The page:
At the beginning, lazy case will have a successful match with the x (after successful empty match) and pass the focus to the next operator; foo part of the regex, and since that is present after x, we get a match for this fragment, same idea for the secondary part of the string.

  • Greedy case is the opposite, will continue its matching until it fails, never passes the focus to the next operator, only when the matching fails the backtracking goes into effect, and the next operators will be matched from reverse;

.*foo

xfooxxxxxxfoo
When the greedy case is at this point (last char) the matching will fail since we couldn't match the foo part of the regex. Than the backtracking will force the greedy case to backtrace its steps and enforce the next operator foo, similar of lazy case;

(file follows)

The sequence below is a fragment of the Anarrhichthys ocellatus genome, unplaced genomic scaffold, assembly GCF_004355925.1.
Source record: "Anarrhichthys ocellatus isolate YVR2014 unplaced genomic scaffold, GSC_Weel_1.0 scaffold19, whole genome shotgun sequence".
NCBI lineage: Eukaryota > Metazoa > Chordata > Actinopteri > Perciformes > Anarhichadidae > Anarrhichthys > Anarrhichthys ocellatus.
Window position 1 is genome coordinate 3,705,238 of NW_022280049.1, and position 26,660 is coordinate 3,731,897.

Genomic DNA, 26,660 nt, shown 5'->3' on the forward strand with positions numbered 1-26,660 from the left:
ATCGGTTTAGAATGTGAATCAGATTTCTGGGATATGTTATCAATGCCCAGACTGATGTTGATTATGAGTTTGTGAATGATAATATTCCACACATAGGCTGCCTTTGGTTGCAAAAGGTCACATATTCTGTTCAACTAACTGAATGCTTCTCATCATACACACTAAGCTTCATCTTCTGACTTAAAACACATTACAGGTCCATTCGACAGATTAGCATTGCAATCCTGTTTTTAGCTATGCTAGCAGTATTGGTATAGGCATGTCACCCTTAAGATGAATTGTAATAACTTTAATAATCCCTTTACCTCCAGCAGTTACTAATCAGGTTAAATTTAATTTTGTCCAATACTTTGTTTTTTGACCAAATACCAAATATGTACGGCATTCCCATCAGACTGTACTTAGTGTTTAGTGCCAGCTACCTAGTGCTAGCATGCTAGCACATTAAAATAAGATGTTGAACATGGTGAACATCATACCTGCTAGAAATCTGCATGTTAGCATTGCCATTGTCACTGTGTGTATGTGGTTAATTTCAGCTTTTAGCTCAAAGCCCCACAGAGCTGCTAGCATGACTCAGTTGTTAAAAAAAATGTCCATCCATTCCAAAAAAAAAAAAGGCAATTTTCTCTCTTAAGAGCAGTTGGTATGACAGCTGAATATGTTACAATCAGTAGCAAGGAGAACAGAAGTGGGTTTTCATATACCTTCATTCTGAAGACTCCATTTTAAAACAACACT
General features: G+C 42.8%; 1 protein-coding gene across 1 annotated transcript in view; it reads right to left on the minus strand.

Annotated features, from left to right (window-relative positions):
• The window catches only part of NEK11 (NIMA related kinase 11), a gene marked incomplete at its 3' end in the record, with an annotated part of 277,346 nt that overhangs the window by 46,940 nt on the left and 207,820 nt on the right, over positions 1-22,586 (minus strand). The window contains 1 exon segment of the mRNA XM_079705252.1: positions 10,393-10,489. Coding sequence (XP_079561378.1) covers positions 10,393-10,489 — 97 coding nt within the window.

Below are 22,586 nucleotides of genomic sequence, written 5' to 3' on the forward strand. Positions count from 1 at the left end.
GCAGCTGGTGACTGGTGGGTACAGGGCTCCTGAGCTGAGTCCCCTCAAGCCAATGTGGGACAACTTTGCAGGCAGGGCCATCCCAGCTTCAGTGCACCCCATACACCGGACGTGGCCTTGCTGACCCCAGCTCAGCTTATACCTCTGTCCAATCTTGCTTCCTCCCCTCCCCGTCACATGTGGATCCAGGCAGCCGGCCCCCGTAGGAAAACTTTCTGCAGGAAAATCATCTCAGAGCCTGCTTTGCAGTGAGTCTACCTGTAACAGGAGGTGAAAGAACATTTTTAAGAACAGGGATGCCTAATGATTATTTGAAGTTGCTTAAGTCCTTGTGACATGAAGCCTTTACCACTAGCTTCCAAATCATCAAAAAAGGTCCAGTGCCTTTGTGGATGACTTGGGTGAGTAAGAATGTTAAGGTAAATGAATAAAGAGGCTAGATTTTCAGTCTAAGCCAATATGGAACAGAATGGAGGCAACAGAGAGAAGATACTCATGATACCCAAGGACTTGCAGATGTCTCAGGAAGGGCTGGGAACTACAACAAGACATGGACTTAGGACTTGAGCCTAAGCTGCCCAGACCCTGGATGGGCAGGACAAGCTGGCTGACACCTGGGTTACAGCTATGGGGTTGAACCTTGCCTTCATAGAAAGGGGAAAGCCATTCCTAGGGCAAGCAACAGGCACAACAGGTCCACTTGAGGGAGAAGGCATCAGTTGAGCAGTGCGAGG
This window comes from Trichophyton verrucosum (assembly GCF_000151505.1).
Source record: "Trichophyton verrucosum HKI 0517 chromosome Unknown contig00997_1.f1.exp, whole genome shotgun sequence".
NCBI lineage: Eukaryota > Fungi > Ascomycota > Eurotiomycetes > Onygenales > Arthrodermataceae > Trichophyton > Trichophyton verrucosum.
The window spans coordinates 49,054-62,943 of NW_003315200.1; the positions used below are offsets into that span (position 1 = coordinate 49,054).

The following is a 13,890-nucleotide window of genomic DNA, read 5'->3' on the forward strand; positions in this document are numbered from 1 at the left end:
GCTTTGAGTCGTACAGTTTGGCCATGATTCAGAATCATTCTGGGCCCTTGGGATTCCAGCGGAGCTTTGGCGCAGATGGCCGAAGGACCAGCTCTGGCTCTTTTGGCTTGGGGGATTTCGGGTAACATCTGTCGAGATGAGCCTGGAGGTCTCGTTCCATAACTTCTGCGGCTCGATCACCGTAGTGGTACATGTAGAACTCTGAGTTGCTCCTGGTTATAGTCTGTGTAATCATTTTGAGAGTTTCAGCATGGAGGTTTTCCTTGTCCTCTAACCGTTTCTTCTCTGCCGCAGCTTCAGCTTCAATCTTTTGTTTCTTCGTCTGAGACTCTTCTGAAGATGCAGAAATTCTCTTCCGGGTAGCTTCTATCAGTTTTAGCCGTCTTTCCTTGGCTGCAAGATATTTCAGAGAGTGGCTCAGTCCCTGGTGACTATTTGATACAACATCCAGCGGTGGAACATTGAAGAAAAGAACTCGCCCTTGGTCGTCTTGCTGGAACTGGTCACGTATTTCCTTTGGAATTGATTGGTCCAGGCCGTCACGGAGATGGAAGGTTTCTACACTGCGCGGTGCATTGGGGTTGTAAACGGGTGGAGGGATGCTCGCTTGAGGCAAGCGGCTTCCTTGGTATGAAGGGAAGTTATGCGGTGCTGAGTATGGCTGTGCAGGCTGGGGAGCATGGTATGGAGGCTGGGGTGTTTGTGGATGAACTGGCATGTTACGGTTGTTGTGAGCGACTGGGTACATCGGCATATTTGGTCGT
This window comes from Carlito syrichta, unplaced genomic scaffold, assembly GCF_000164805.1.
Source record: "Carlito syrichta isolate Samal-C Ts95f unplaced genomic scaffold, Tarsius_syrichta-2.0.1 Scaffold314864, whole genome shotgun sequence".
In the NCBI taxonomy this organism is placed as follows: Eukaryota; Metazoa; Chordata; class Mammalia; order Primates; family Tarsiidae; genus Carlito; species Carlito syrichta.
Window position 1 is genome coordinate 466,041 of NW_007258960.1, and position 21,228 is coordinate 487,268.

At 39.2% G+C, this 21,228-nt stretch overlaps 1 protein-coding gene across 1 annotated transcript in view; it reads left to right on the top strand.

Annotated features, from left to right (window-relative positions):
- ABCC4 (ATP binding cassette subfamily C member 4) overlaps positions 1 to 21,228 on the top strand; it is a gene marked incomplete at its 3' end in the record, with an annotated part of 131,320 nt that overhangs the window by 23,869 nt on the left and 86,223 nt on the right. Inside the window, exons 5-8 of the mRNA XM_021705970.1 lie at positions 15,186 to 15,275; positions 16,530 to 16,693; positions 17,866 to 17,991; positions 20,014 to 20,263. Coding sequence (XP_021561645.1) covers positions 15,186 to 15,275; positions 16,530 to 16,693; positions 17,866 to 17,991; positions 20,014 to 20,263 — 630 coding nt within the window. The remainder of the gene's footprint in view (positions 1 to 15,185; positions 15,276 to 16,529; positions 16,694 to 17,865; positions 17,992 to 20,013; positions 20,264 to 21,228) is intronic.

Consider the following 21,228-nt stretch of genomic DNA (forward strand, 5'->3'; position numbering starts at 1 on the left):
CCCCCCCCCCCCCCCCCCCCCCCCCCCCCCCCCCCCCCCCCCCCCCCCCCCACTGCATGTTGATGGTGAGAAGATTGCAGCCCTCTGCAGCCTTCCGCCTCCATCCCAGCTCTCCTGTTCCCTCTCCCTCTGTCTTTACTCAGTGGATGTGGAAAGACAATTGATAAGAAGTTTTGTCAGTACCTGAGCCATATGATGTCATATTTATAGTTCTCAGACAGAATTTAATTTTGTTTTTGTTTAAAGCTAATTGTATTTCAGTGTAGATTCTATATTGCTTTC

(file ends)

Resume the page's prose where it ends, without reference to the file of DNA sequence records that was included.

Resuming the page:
xfooxxxxxxfoo
At this point, the foo part will get a successful match, and thus ending with a successful match of the whole string.

  • Possessive case is very similar to greedy case, except the last part where the failure of match causing a backtracking, this is not the case for possessive. If it can be matched, it will posses and will sacrifice the success of the match in the process. If it would've failed in matching a character, only then the focus would pass to the next operator of the regex.

.*+foo

xfooxxxxxxfoo
Similar of greedy case, we have reached to the end of the string, but possessive case can still match it, thus will not pass the torch to the backtrack structure, and will cause a matching failure.

0
7

General rules

A basic knowledge of the quantifiers ?, *, and + (respectively, "zero or one", "zero or more", "one or more") is understood.